1. Base Salary

This is a set monthly fee that you pay to your sales representatives. It can be paid weekly or biweekly. The amount varies according to the sales rep’s profile and experience, the strength of the portfolio, and the maturity of the territory.


2. Commission on Sales

This is a variable amount that you pay based on each sales rep’s monthly cpg bulk sales. The sales commission can be structured in two ways: (1) pay a flat % for the sales and (2) pay based on a scale.


3. Bonuses or incentives for special achievements

Bonuses, unlike sales commissions, are not calculated as a percentage of total sales. Instead, they are an additional sum of money paid to your sales reps in order to meet specific sales or business objectives. The purpose of this component of sales compensation is to encourage sales representatives to exceed their quotas and support the company at specific events.


4. Benefits

This category includes any employee benefits that reduce their out-of-pocket expenses while increasing your cost of sales. Benefits are typically provided in order to attract and retain qualified employees. When offered, it applies not only to sales reps but to all employees, resulting in an additional level of human resource expenditure. This component is typically considered by long-established distributors with a high sales record. Some examples are:

  • Gas allowance, tolls, any vehicle-related fees
  • Mobile phone data plans
  • Mobile sales software
  • Health insurance
  • Vacation bonuses


5. Demerits

All of the previous elements add up to the sales rep’s earnings. However, there are events beyond the sales rep’s control that could result in merchandise returns and even customer loss, such as:

  • Items returned due to expiration
  • Damaged items
  • Promotional items that didn’t sell

In all of these cases, the sales rep had been paid for the sales of the returned products; therefore, the common practice is to deduct the commission paid for the returned items.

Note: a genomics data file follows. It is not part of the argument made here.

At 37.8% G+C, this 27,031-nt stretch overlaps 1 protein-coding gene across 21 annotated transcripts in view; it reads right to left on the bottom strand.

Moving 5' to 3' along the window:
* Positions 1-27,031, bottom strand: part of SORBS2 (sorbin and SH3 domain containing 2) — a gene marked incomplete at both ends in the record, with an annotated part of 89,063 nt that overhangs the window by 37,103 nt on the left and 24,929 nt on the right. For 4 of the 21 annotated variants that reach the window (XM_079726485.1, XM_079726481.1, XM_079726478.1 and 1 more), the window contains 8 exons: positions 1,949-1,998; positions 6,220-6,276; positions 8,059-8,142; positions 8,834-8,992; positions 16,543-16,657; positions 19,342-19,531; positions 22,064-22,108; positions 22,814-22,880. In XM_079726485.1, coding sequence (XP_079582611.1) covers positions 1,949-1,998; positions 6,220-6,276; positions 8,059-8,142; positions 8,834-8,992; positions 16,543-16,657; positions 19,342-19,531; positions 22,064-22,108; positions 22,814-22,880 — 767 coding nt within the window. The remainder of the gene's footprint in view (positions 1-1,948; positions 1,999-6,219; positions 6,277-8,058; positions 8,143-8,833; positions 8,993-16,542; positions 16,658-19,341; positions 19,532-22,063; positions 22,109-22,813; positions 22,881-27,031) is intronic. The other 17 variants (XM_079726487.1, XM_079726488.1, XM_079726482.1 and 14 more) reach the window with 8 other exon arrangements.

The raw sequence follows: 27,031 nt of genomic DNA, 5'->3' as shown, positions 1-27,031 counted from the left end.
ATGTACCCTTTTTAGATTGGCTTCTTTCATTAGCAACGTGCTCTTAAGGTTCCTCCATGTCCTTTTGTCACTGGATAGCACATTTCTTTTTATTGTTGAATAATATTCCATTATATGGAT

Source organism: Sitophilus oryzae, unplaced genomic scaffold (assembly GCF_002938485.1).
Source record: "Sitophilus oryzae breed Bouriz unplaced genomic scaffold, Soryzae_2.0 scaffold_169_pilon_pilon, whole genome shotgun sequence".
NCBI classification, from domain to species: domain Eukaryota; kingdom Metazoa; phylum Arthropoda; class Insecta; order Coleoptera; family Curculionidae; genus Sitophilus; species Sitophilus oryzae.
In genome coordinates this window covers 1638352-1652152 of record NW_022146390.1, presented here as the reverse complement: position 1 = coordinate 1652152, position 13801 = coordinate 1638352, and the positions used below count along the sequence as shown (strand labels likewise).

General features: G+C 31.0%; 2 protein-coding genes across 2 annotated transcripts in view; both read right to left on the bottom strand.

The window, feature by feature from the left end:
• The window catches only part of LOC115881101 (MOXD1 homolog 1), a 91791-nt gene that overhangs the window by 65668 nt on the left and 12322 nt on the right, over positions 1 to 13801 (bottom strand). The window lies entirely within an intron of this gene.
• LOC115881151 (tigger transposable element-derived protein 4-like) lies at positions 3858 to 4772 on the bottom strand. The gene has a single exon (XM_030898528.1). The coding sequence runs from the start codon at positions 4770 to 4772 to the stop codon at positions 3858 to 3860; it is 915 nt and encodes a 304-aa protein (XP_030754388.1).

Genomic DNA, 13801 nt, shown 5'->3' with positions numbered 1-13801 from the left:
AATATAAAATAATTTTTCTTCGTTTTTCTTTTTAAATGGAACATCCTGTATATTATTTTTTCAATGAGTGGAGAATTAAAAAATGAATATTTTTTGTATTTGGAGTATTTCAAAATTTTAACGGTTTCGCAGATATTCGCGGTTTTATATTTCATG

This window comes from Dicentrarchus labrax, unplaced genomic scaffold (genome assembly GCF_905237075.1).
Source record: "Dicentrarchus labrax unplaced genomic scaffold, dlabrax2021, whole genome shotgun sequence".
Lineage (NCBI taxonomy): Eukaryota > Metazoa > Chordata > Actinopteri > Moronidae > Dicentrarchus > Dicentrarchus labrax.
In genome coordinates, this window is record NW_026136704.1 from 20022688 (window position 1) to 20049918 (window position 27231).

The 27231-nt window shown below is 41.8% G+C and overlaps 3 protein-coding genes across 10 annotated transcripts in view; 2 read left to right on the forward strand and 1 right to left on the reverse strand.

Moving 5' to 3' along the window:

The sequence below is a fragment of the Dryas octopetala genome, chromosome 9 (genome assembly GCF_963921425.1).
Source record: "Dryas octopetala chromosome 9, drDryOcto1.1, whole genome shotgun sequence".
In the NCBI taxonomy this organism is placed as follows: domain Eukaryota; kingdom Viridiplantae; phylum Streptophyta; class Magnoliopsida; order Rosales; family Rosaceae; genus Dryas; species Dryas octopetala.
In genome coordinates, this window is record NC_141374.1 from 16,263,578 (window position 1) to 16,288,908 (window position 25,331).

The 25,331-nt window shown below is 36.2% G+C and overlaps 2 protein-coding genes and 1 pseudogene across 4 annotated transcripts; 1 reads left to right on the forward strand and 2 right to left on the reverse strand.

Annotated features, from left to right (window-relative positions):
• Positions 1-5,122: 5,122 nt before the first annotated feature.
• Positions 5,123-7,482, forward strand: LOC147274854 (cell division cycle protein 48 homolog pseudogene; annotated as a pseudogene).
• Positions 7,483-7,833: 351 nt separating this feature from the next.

Sales Compensation Structure Examples

Here are some examples of sales compensation that you can easily implement.


1. Base Salary + Commission

The base salary plus commission plan is the most common sales compensation pay structure. This structure pays reps a fixed annual base salary as well as a commission. They benefit from the security of a consistent income as well as the economic incentive to sell.

This plan is ideal for distribution businesses because it provides greater transparency into your expenses (due to less variability) and cash flow as well as the opportunity to hire highly motivated, competitive sales reps. Furthermore, because you pay reps a base salary, they are required to perform non-selling tasks such as training new team members.


2. Base Salary + Bonus

A base salary plus a bonus compensation plan is suitable when your reps consistently meet their pre-set targets. This strategy provides a high level of predictability while still motivating your sales representatives to close sales. For example, you could pay $30,000 as a base fee and $15,000 if you sell X amount per year. If you know that seven of your ten employees will consistently meet quota, and their total earnings are $60,000, you can budget $420,000 for bonuses.


3. Commission-Only

The commission-only structure, also known as a “straight commission plan,” pays reps a fixed commission whenever they make a sale. Reps do not receive a base salary or the option to increase their commission percentage. This structure, however, works best for companies that use temporary and/or contract salespeople, have short sales cycles, and can offer large commissions.


4. Revenue Commission

Every time a sales representative sells a product or service, they are paid a predetermined commission. This type of commission structure is simple, which is why it’s so popular.


5. Territory Volume Commission

This structure is unique. The sales generated within a territory are totaled, and the commissions earned are divided equally among all sales reps working within that territory.


6. Gross-Margin Commission

The gross margin commission structure is similar to the revenue commission structure. The difference is that a rep’s commission is calculated based on the gross revenue generated by each sale rather than the total sale price.